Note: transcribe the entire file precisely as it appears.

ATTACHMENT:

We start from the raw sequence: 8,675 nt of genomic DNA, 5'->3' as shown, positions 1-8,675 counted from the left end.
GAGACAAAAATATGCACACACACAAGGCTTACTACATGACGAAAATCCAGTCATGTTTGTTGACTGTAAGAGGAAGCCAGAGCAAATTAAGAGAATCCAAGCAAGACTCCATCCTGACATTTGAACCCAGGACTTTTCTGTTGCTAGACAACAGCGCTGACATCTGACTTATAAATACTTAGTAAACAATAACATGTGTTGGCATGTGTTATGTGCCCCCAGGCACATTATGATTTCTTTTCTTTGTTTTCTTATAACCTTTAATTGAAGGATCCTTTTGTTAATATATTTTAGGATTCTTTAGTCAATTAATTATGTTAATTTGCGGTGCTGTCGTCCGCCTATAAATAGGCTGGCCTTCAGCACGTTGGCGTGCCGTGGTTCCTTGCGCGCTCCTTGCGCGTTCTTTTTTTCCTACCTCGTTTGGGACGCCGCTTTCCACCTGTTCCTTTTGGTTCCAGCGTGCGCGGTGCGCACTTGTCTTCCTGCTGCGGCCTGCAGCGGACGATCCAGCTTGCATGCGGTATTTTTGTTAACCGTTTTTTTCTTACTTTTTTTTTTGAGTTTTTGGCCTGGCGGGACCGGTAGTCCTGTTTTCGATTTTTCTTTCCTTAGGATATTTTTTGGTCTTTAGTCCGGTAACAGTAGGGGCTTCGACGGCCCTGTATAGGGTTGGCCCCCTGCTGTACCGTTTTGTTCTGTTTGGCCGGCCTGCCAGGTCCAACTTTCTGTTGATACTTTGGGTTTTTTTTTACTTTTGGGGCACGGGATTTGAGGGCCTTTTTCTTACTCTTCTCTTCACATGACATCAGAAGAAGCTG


We start from the raw sequence: 8,675 nt of genomic DNA, 5'->3' as shown, positions 1-8,675 counted from the left end.
GAGACAAAAATATGCACACACACAAGGCTTACTACATGACGAAAATCCAGTCATGTTTGTTGACTGTAAGAGGAAGCCAGAGCAAATTAAGAGAATCCAAGCAAGACTCCATCCTGACATTTGAACCCAGGACTTTTCTGTTGCTAGACAACAGCGCTGACATCTGACTTATAAATACTTAGTAAACAATAACATGTGTTGGCATGTGTTATGTGCCCCCAGGCACATTATGATTTCTTTTCTTTGTTTTCTTATAACCTTTAATTGAAGGATCCTTTTGTTAATATATTTTAGGATTCTTTAGTCAATTAATTATGTTAATTTGCGGTGCTGTCGTCCGCCTATAAATAGGCTGGCCTTCAGCACGTTGGCGTGCCGTGGTTCCTTGCGCGCTCCTTGCGCGTTCTTTTTTTCCTACCTCGTTTGGGACGCCGCTTTCCACCTGTTCCTTTTGGTTCCAGCGTGCGCGGTGCGCACTTGTCTTCCTGCTGCGGCCTGCAGCGGACGATCCAGCTTGCATGCGGTATTTTTGTTAACCGTTTTTTTCTTACTTTTTTTTTTGAGTTTTTGGCCTGGCGGGACCGGTAGTCCTGTTTTCGATTTTTCTTTCCTTAGGATATTTTTTGGTCTTTAGTCCGGTAACAGTAGGGGCTTCGACGGCCCTGTATAGGGTTGGCCCCCTGCTGTACCGTTTTGTTCTGTTTGGCCGGCCTGCCAGGTCCAACTTTCTGTTGATACTTTGGGTTTTTTTTTACTTTTGGGGCACGGGATTTGAGGGCCTTTTTCTTACTCTTCTCTTCACATGACATCAGAAGAAGCTG